expression are always pulling me within its realm.  Till now I was
seeking a new body, a new signification.  This has changed.  When I
engage the Internet I hope only to lose myself entirely, to lose myself
in the systems and formations that appear, to dissolve into the wires.

- Phantom Overtone


Bill Seaman <seaman@umbc.edu> writes:

Dear Kate Hayles (and List),
This is a fragment from a paper that I delivered on Re-embodied
Intelligence... I have spoken recently on the topic at both
"Consciousness Reframed" and at ISEA.

I am currently doing Ph.D research at CAiiA - The Center for Advanced
Inquiry in Interactive Art, University of Wales. My research explores
computer-mediated, re-embodied "intelligence" in the context of a new
form of  poetic construction and navigation that I call "Recombinant
Poetics." Artworks that explore "Recombinant Poetics" are characterised
by the interaction of a user with a system of content exploration that
carries potential meaning constructed of language, image and sound
elements, within an authored technological environment. The term
"Recombinant Poetics" was created by the author in 1995.

The title of my dissertation is" Recombinant Poetics / Construction and
Navigation in Interactive Art."

Emergent Constructions:
Re-embodied Intelligence Within Recombinant Poetic Networks

Computer-mediated networks present an artistic medium that heightens the
potential for an intermingling of the knowledge of the user with the
"Re-embodied intelligence" of an author or authors. We will consider
"networks" in an all inclusive manner, from the scale of a network of
poetic elements housed within a single computer, to that of the
distributed housing of the World Wide Web. Such computer-mediated
environments can potentially facilitate new forms of inter-authorship.
These environments enable the user to engage with the "artefacts" of the
consciousness of the author. Central to this interaction is an emergent
experience that is unique for each subsequent participant. Given that
computers can house "recombinant" digital elements of image, sound, and
text, how can the artist become an "author" of responsive, self
regulating systems that enable "intelligent" emergent poetic responses
to user interactivity via the encoding, mapping and modelling of
operative poetic elements? How can such an environment enhance or
trigger particular "states" of consciousness in the user? To what extent
can we "re-frame" aspects of the consciousness of the artist, via
specific modes of "translation" of operative poetic processes and poetic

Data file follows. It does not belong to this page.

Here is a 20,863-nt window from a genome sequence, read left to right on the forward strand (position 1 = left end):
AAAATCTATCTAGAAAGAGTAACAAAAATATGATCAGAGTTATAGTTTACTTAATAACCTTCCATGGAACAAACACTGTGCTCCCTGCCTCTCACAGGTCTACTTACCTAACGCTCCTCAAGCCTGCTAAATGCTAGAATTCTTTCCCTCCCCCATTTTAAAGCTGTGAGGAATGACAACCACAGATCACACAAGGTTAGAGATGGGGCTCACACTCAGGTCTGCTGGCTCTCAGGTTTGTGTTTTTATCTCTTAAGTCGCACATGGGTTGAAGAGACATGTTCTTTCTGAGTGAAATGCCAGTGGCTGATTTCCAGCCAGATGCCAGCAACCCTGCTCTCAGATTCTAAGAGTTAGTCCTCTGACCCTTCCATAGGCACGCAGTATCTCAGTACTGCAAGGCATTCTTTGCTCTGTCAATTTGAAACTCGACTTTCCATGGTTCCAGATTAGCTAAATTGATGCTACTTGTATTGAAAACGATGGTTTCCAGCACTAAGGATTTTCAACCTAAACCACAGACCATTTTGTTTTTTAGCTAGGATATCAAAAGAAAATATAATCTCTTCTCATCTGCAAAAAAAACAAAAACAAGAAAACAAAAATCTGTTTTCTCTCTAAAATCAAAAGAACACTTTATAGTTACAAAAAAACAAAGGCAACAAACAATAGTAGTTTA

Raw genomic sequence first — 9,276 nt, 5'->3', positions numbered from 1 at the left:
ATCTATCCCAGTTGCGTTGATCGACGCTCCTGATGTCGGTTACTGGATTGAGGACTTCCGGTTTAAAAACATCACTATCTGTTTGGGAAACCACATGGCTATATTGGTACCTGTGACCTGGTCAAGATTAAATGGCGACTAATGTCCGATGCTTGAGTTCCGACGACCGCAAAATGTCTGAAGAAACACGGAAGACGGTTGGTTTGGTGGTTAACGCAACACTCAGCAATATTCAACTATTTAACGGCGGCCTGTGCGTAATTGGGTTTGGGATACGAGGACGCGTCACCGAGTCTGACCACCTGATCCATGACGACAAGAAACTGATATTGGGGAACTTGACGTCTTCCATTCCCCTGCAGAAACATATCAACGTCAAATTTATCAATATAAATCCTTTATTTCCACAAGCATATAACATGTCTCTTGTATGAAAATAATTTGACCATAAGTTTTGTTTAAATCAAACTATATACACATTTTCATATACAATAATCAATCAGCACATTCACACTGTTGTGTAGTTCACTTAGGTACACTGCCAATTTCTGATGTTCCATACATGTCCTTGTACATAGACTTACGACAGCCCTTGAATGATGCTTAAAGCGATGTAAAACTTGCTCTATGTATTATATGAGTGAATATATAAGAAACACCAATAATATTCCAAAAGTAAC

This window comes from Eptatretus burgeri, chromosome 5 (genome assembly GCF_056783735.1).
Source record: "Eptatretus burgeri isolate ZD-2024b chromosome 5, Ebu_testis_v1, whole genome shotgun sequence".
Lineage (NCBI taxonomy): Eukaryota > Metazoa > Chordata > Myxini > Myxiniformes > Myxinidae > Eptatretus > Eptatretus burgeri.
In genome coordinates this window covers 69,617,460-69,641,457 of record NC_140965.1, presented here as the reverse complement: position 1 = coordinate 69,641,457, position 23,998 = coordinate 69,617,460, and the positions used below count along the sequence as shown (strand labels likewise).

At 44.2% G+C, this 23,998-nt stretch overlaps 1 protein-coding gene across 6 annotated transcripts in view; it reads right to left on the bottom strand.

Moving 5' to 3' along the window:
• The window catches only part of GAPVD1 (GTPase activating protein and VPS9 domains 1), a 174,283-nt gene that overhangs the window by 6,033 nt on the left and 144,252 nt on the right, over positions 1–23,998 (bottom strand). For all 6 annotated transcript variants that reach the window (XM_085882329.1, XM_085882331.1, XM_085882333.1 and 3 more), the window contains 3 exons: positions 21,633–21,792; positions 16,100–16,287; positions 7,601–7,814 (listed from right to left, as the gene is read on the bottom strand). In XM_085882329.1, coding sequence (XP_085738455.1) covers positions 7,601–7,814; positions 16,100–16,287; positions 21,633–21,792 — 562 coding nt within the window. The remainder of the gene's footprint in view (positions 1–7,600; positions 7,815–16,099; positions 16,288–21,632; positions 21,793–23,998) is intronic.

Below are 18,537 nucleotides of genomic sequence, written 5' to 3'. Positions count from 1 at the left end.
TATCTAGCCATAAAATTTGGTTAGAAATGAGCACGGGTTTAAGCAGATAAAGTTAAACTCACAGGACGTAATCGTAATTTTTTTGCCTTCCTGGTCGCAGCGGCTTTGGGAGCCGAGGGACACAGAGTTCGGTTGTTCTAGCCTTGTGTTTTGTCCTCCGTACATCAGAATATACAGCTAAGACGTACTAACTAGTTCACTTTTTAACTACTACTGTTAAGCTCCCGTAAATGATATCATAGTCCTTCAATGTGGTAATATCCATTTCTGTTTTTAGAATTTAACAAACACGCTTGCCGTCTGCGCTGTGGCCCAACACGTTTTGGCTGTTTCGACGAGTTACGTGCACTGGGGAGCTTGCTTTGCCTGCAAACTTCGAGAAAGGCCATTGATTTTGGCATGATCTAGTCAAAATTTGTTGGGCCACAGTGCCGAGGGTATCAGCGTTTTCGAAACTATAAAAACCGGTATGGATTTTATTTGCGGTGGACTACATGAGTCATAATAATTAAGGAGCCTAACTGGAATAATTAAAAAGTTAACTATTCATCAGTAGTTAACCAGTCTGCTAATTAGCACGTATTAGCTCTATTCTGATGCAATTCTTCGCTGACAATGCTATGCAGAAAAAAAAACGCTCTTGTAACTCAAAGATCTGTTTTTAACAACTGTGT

elements of image, sound, and text, within functional computer-mediated

I am interested in interactive art works that exhibit "intelligent"
responsiveness to user input. In "Thinking Machines, The Search for
Artificial Intelligence" by Igor Aleksander and Piers Burnett, the
authors state:

"Rather than becoming embroiled in the controversies which surround the
nature of human intelligence, the practitioners of artificial
intelligence have generally chosen to define their goals in empirical or
operational terms rather than theoretical ones.

... The researcher simply choses a task that seems to require
intelligence (playing chess say or recognising visual images) and tries
to build a machine that can accomplish it." (Aleksander, p13)

This definition becomes extended or blurred in terms of  responsive
"Intelligence" in a work of art. We must be careful to differentiate the
kind of "intelligence" exhibited by such an artistic apparatus, to that
examined through the Turing Test. Thus the value of the Turing test to
determine "intelligence" may be seen as relevant to particular contexts
but for the purposes of art content, may be completely irrelevant. An
artwork may explore any approach that the author (or authors) finds
appropriately "intelligent." Thus a system may appear to be
non-functional, silly, ironic, stupid, humorous, tragic, overtly sexual
etc.; any form that is appropriate to the individual's aesthetic and /or
mind set. The artist is not trying to "fool" someone into believing the
machine is thinking. The artist is attempting to "intelligently"
translate particular kinds of responses and/or behaviours into
computer-based environments, so that during interaction, the mind-set of
the programmer/artist, can be experienced by the user in the service of
experiential, emergent content.

Re-embodied intelligence can be defined as the translation of media
elements and/or processes into a symbolic language that enables those
elements and processes to become part of an operative computer-mediated


The "Consciousness Reframed" conference deals with
post-biological/post-human issues...

Bill Seaman

From: Bill Seaman
HOME FAX 410 744 7428
Tel. 410 744 7422

Associate Professor and Director of Imaging and Digital Arts
Department of Visual Arts
University of Maryland
Baltimore County
Department of Visual Arts
5401 Wilkens Ave.
Baltimore, MD21228-5398  USA
WORK PHONE 410 455 2150   OR   410 455 2151
School Fax    410 455 1070